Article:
Kernel, Filsystem, Rants :: What I’ve Been Doing Recently

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So… I’m getting excited about current linux kernel issues, afaik the latest stable kernel released is 2.6.29. even though a lot of distro has just only begun using 2.6.28. and the most interesting is its newest filesystem support.

Umm I think it will be a little bit technical so if you don’t understand you can’t stop reading right here…

No, I’m not a kernel developer nor on building new linux kernel for these couple days. Instead, I’m doing a bit research on linux filesystem, since at the moment there’s a lot of distro fighting each other to release their system with the kernel latest feature. Canonical planning to embed ext4 as an optional filesystem for their ‘Jaunty Jackalope’ Ubuntu 9.04. And said to make it as default filesystem depend on user feedback.

Redhat Inc. make a step ahead, their already use ext4 as their default installation filesytem on fedora 11.beta.

And Novell guys said openSuSE would make a wise decision to fix their release schedule for every 8 months or something, and he doesn’t even forget to mentioning ext4…

okay, so why I’m focus on talking about filesystem, well for the time being I think linux filesystem issues is the most controversial thing at the kernel architecture, there’s not a few peoples trying to submit theirs filesystem design to included in linux kernel main branch for their own good. Umm, Let see… I’m gonna back to couple years a go… just when reiser4 is rejected officially by Linus Torvalds Hans always said that reiser4 is rejected for its political issue… But no… just like what Linus said. Namesys peoples, sorry, I mean Hans Reiser, never tried to work with VFS peoples, let say… Al Viro for example…

Hans just boasting around talking about “plugin” without even care that linux has VFS as an API between filesystem - kernel. Well if you try searching on google or wikipedia about this matter. you’ll find that VFS tied down a lot of reiserfs feature so it’s obvious for Namesys peoples to bypass VFS and just hit the sack.

Okay we already know what happen to Hans Reiser right now. And reiser4 with Edward Sashkin as the current maintainer just left behind.

Now let’s talk about ext variants… Ext is really traditional filesystem… ext fs start developed to replace minix native filesystem, and linux start to build unified API, which is VFS, to manage filesystem architecture. and time goes by… ext can’t handling data growth in linux environments, so Card Remy, Theodore T’so, and Stephen Tweedie planning on new design on ext filesystem and so ext2 born… after so much glorious times… people realized that ext2 still lacked on its reliability, and decide to follow the current trend on that time… they adding journaling feature to ext2, and ext3 has born… no I don’t want to comment about ext3, I’ll just copy pasta what Linus said here:

Just as an example: ext3 sucks in many ways. It has huge inodes that take up way too much space in memory. It has absolutely disgusting code to handle directory reading and writing (buffer heads! In 2006!). It’s conditional indexing code is horrible. Its performance absolutely sucks when the journal is being drained or something.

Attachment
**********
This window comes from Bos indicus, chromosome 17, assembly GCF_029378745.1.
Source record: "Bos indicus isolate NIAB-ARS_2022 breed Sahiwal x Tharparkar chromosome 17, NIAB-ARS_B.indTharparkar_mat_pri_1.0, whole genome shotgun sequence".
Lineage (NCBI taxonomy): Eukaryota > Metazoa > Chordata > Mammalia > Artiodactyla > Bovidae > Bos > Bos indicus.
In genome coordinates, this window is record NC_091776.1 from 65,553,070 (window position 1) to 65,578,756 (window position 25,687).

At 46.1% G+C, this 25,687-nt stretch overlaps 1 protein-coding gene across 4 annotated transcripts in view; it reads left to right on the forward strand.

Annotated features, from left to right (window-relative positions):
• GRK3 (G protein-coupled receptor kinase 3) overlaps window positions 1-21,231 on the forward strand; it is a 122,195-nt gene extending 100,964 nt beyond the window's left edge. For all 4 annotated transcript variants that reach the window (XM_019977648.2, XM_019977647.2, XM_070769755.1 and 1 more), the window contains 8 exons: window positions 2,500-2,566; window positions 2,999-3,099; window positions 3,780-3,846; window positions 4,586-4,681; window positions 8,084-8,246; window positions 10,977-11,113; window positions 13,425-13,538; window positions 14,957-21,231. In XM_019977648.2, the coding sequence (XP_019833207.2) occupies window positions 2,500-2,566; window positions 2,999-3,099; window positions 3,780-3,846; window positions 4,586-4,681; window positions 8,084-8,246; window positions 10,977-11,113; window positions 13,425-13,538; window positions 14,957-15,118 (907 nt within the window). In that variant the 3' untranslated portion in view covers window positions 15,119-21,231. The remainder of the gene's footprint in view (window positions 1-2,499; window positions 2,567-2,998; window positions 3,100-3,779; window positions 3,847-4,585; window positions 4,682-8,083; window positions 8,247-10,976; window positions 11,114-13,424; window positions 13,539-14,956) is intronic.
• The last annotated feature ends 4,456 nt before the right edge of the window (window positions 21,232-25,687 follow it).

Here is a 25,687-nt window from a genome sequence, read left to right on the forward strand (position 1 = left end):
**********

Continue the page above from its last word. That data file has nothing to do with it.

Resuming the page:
Oh by the way, the one who working on ext3 is Stephen Tweedie :>

So it comes to ext4, when people do really need more reliable file system for their super large data… Theodore T’so handling the proposal on mid 2005 if I’m not mistaken… :> To bring ext3 to next level with adding extents feature, delayed allocation, and copy on write support. in short… ext4 can handling big files more efficiently, and faster than before.. with backward compatibility toward ext3, this create a lot of advantages and disadvantages… I’m a little dissapointed when Ted just blaming application programmers about how they should doing synchronization on disk I/O or something… And when he said how desktop apps should be could placing their configuration set on one unified “registry like” system… when I read this for the first time, I just like… What? that’s a little bit too much… Ted… each of us have our own task to do… can’t we rely on your filesystem? isn’t it your system’s job to make sure our data is save? instead of make sure we doing our job right by placing fsync() or fdatasync() everytime we write down our files… even Linus himself said this…

recent hopefully good news is about btrfs (people spell it like butterfs or betterfs, btr stands for B-tree anyway). developed by Chris Mason, he is working for Oracle. the design itself introduced in early 2007, but again like ext4, the distro guys has just take a hand on it this recent… I’m hoping a lot from this filesystem since peoples said that this filesystem might gonna be the next generation of linux file system. And it doesn’t have any relation with ext filesystem, but better a lot of people saying that btrfs is UNIX answer for Sun Solaris zfs. And Ted said somewhere in the net that if you interested in reiserfs/reiser4 concept, you can looking for btrfs.

and so… that is… No, I’m not writing this to judge down those filesystems… instead, I’m so exciting to know this dynamic pace in open source’s black and white world…